Here it is David. Click on your name, public profile, then statistics and you can find everything you posted. Looks like a good write up which should be of value for OP.
https://www.airforums.com/forums/f46...on-237586.html
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Old 09-28-2022, 11:13 AM   #18
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Quote:
Originally Posted by Piggy Bank View Post
Here's our situation. We currently have a 27 foot Flying Cloud.
We have a 2021 F150 eco-boost V6.
It has door sticker payload of 1736 pounds.

We enjoy the truck very much and have towed locally with it with no issues.

Current trip in Colorado has us wondering.

Has anyone had experience SPECIFICALLY with owing an F150 and towing in the mountains, and changing to a GAS 250/30 and towing in the mountains? With an airstream 27 foot or thereabouts.

Looking for real world user experiences only.

Not interested in opinions on other vehicles or diesel.

Thank you in advance.
Have been towing our 2018 27' FC with a 2018 F150 eco boost in the western mountains. Truck has the HD tow package, added Bilstein shocks, load range E tires. Loads in truck bed are probably 700 pounds. Have towed 14,500 miles so far, usually averaging 13 mpg. Lots of 5%+ grades. The tow setting for the transmission (limits gearing to no higher than 8 speed) is amazing. Not towing we average 21 mpg, city/highway. With the ProPride hitch, sway is not a problem even in some harrowing 40mph side winds in Nevada.
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Old 09-28-2022, 11:26 AM   #19
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We switched from our F150 towing 25's to our F250 6.7L 6 years ago to tow our 28' FCT. Why diesel? We looked at the gas version and they were fairly new at the time in the F250/350. Our service manager had purchased a new one to tow his 30' SOB and told me he wished he had gotten the diesel due to engine brake and poor mileage in his gas F350. I have posted here many times, now with 141K miles on the 6.7L and 56K miles on our 28' AS: driving the diesel is more expensive for fuel and tune ups; but for towing our AS, it is a great TV. I am glad I purchased for the engine brake, power/torque when towing, and I get 15+ MPH towing if I keep her under 65mph....(thats the hard part). But, typically I get 12-13 mph towing at highway speeds. The engine brake and automatic distance controls when in cruise control while towing is amazing! I am sure the gas is nice also...surely the fuel and tune ups would be cheaper...it may be a "push" in terms of overall cost of MPG in terms of gas being not as efficient, but gas is cheaper...not sure if anyone has done that calculation? I just know I get offers all the time to sell my diesel at unbelievable resale because it is a diesel. To date, I have not had one major repair needed to the diesel since new in 2017.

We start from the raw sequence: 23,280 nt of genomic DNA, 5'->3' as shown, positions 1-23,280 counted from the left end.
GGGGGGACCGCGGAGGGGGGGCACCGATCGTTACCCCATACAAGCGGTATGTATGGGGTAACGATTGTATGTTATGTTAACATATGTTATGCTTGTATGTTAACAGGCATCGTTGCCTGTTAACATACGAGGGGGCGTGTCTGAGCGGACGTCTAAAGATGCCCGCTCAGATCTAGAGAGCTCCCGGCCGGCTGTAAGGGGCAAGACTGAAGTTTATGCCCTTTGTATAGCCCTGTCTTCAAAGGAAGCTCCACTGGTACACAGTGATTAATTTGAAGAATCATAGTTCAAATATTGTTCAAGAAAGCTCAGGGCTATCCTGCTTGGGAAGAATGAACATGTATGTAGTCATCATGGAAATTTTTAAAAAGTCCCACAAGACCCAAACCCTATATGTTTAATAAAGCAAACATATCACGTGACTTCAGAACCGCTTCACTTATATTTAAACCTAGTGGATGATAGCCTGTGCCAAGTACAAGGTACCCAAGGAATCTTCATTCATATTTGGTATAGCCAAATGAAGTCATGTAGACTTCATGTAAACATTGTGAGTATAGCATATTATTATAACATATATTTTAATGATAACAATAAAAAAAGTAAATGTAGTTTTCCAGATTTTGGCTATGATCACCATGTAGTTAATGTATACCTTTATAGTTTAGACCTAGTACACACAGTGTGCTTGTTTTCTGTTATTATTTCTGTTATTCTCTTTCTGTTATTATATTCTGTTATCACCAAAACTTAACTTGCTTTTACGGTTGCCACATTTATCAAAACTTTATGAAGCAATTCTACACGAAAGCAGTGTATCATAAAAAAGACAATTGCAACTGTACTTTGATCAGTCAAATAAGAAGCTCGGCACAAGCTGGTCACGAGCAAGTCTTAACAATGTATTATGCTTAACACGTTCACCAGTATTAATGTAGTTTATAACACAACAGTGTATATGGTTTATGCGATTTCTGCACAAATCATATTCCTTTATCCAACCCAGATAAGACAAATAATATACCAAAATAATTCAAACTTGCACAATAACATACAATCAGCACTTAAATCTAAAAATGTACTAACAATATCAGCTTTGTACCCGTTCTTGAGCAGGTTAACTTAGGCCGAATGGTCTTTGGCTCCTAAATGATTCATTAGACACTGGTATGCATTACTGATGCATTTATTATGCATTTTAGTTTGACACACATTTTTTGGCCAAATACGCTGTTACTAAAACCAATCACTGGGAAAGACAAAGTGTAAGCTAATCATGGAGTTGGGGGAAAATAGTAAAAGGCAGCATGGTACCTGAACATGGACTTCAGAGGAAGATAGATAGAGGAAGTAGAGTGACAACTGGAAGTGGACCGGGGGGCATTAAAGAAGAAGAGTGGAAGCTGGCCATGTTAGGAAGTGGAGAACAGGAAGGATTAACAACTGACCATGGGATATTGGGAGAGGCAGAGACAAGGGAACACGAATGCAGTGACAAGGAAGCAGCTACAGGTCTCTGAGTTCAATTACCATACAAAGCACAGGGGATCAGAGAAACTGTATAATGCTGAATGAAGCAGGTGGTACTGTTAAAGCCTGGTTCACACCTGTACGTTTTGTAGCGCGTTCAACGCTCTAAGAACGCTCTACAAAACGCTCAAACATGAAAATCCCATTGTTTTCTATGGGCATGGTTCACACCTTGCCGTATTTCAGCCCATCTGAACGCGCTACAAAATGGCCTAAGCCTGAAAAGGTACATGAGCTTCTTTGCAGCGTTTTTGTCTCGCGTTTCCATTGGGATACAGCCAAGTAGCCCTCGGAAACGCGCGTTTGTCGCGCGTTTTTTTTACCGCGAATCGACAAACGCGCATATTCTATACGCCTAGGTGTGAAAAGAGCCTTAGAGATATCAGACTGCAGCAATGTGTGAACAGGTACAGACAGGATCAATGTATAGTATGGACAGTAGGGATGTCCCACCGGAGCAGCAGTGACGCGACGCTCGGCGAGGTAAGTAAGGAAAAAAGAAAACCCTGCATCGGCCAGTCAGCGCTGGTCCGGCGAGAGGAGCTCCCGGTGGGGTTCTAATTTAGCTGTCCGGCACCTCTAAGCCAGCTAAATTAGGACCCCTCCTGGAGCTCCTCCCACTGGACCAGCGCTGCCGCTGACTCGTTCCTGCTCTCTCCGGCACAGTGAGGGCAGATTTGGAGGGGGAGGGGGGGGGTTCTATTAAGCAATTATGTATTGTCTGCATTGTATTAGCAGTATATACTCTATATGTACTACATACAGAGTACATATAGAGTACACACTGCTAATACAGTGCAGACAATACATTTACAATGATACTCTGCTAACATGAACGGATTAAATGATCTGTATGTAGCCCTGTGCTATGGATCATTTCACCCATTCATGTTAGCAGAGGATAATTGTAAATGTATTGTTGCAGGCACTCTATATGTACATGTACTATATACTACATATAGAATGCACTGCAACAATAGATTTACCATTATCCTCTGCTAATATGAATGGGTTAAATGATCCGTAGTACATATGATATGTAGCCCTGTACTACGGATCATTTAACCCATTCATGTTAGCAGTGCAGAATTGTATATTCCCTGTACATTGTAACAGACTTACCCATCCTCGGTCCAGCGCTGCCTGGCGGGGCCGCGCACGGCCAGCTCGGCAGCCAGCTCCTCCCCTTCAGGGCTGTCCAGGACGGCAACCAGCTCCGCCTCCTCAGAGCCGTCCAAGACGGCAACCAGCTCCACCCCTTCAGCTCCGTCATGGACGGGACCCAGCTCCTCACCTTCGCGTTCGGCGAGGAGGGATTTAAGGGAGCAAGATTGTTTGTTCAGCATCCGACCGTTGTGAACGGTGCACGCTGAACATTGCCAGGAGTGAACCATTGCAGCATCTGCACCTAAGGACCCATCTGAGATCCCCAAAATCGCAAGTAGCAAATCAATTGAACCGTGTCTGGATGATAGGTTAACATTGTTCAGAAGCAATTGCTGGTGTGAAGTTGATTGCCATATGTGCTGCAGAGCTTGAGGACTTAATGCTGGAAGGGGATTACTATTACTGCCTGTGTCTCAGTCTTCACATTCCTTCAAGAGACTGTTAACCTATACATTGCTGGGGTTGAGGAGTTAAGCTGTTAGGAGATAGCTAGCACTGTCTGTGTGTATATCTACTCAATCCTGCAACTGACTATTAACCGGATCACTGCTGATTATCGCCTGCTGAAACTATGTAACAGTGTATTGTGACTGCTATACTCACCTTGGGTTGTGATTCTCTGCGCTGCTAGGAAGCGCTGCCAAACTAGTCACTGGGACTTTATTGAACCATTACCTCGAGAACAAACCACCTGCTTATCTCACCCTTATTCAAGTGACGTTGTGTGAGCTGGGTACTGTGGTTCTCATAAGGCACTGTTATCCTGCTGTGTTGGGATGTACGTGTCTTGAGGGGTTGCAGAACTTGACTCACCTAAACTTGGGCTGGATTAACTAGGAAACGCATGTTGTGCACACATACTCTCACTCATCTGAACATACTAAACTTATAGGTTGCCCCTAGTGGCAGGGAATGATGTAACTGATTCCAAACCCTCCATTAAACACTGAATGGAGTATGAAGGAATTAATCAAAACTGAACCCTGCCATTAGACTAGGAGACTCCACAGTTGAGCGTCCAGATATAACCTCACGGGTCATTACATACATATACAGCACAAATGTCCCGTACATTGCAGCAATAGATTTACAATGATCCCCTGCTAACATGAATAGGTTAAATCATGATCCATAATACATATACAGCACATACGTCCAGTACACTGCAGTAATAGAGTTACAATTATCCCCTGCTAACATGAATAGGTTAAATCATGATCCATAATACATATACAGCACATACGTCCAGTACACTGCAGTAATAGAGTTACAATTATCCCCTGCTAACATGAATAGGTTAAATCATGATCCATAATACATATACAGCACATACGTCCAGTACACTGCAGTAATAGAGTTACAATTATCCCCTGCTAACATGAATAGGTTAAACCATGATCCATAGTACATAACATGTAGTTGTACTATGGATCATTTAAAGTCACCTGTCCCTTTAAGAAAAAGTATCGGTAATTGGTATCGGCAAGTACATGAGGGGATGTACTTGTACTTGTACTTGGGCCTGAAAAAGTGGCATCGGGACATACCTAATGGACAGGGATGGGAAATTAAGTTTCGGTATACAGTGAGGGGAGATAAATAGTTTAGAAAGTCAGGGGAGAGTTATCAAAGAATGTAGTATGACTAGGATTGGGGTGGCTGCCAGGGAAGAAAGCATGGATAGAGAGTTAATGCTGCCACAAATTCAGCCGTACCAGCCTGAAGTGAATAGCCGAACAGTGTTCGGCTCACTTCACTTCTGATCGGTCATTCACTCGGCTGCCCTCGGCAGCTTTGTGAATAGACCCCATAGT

I would love to get a 25' again and an F150 to tow...but wife loves the 28' so not in the cards.
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Old 09-28-2022, 12:02 PM   #20
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Piggy Bank, I have a F-150 and made the leap to the 22' F-250 Godzilla Gasser towing my 27ft AS. Powers up hill just fine. But just like the campers in Colorado said, going down a bit more sketchy without exhaust brake. If I had to do it over, diesel for sure.